PINK WEEK: A life-and-death lesson


By Laurie Hamame - lhamame@aimmediamidwest.com



Medical health technology students Lauren Hiteshew, Bailey Smith, and Ava Gordon demonstrate how to do a breast self-exam.

Medical health technology students Lauren Hiteshew, Bailey Smith, and Ava Gordon demonstrate how to do a breast self-exam.


Photos by Laurie Hamame | Amherst News-Times

Students read words written by teacher Wendi Lowe, who was diagnosed with breast cancer in 2011.


Photos by Laurie Hamame | Amherst News-Times

Pumpkins painted pink by juniors and seniors in Kim Haney’s medical health technology class are on display at the high school.


Photos by Laurie Hamame | Amherst News-Times

A HOW-TO GUIDE

to a breast self-exam

• Begin by examining your breasts in a mirror. Face the mirror with hands on your hips and shoulders straight. Look for any visible changes in your breasts such as size, shape, and color. Also, look for development of a lump or swelling, skin irritation or dimpling, nipple pain or retraction, redness or scaliness of the nipple or breast skin, or a discharge other than breast milk.

• Raise your arms and look for the same changes.

• Lie down on a bed and use your right hand to examine your left breast and your left hand to examine your right breast. Use the pads of your first three fingers to apply light, medium, and firm pressure. You can examine your breast by using circular motions the size of a quarter or go up and down vertically as you are mowing a lawn.

• Feel for changes above and below you collarbone and in your armpit.

Women who do suspect a change should contact their doctor right away, but should not panic. A lump or change in a breast is not always a sign of breast cancer.

Source: The Susan G. Komen Organization

Eyes widened when freshmen heard the numbers: Approximately 20 of their classmates will be diagnosed with breast cancer and four will die from the illness, statistically.

First-year girls were taught Sept. 19 at Amherst Steele High School how to check their bodies for abnormalities such as lumps, hard knots, and skin puckering that can indicate they need to seek medical help.

“You need to know what is normal for you so that you can tell when someone is not normal,” said Mary Grady, a registered nurse and professor at Lorain County Community College.

About one in eight American women will develop breast cancer. This year, more than 250,000 new cases of invasive breast cancer and nearly 64,000 non-invasive cases are expected to be diagnosed.

The death toll is expected to top 40,000 American women in 2018.

Freshman Emma Misson said while the presentation was alarming, she found it extremely important. “I had no idea it affects that many people or that I should be doing regular checks,” she said.

Self-exams should be performed once per month and clinical exams during an annual pap exam, which screens for cervical cancer, starting at age 20.

Mammograms should be performed every year starting at age 40.

Amherst teacher and breast cancer survivor Wendi Lowe started the high school’s annual Pink Week in 2012 to promote awareness of the disease.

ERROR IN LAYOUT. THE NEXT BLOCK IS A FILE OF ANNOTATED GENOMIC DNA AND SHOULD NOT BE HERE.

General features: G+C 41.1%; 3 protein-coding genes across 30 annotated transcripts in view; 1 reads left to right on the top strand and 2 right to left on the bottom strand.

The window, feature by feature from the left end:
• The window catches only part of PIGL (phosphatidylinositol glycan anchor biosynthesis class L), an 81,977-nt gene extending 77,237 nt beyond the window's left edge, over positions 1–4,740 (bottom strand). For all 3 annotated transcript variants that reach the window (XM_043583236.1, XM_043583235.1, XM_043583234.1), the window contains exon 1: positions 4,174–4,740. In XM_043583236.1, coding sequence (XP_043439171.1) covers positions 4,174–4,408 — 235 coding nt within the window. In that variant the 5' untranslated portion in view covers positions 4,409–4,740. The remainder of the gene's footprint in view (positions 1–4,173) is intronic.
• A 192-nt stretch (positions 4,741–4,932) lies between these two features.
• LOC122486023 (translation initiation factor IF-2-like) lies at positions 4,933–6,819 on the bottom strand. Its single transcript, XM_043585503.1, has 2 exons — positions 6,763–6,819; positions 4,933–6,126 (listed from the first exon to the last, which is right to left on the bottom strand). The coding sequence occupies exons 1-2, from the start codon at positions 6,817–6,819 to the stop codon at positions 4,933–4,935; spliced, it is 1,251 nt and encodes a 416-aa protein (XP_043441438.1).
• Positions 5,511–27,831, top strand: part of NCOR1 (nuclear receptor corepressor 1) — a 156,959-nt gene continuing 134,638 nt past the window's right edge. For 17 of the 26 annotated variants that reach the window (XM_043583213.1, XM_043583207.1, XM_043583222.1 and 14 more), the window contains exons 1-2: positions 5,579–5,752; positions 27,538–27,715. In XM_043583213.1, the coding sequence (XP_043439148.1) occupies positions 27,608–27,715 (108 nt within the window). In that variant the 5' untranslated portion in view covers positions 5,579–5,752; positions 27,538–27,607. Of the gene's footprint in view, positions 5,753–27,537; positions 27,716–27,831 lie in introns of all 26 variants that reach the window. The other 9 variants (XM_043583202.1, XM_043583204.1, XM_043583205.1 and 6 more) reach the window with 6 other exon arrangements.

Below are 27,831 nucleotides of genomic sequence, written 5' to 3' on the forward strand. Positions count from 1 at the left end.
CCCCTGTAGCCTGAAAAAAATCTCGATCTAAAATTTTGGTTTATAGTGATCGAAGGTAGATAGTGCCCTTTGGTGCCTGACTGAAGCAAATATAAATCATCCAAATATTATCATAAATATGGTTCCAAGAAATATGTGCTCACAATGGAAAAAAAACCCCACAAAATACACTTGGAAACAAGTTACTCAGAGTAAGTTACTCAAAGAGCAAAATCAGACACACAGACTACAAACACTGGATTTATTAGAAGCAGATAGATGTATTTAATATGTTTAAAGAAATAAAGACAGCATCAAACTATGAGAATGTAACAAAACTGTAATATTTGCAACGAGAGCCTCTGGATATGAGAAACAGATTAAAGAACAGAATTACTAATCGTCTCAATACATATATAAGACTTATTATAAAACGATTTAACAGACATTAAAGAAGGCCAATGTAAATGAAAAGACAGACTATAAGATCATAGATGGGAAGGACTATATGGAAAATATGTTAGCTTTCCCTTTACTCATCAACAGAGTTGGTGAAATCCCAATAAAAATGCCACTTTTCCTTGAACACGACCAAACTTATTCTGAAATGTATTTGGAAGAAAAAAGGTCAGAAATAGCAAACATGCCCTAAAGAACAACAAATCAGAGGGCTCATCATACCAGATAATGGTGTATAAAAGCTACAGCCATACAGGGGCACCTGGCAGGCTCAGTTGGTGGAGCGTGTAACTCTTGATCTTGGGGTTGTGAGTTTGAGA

The week includes raffles, games, pink-outs at Comets sporting events, and hallways covered in busted myths and cancer facts.

Laurie Hamame can be reached at 440-775-1611 or @HamameNews on Twitter.

Medical health technology students Lauren Hiteshew, Bailey Smith, and Ava Gordon demonstrate how to do a breast self-exam.
https://www.theamherstnewstimes.com/wp-content/uploads/sites/43/2018/09/web1_IMG_0004-1.jpgMedical health technology students Lauren Hiteshew, Bailey Smith, and Ava Gordon demonstrate how to do a breast self-exam.

Photos by Laurie Hamame | Amherst News-Times

Students read words written by teacher Wendi Lowe, who was diagnosed with breast cancer in 2011.
https://www.theamherstnewstimes.com/wp-content/uploads/sites/43/2018/09/web1_IMG_0001-1.jpgStudents read words written by teacher Wendi Lowe, who was diagnosed with breast cancer in 2011.

Photos by Laurie Hamame | Amherst News-Times

Pumpkins painted pink by juniors and seniors in Kim Haney’s medical health technology class are on display at the high school.
https://www.theamherstnewstimes.com/wp-content/uploads/sites/43/2018/09/web1_IMG_0006-1.jpgPumpkins painted pink by juniors and seniors in Kim Haney’s medical health technology class are on display at the high school.

Photos by Laurie Hamame | Amherst News-Times

By Laurie Hamame

lhamame@aimmediamidwest.com

A HOW-TO GUIDE

to a breast self-exam

• Begin by examining your breasts in a mirror. Face the mirror with hands on your hips and shoulders straight. Look for any visible changes in your breasts such as size, shape, and color. Also, look for development of a lump or swelling, skin irritation or dimpling, nipple pain or retraction, redness or scaliness of the nipple or breast skin, or a discharge other than breast milk.

• Raise your arms and look for the same changes.

• Lie down on a bed and use your right hand to examine your left breast and your left hand to examine your right breast. Use the pads of your first three fingers to apply light, medium, and firm pressure. You can examine your breast by using circular motions the size of a quarter or go up and down vertically as you are mowing a lawn.

• Feel for changes above and below you collarbone and in your armpit.

Women who do suspect a change should contact their doctor right away, but should not panic. A lump or change in a breast is not always a sign of breast cancer.

Source: The Susan G. Komen Organization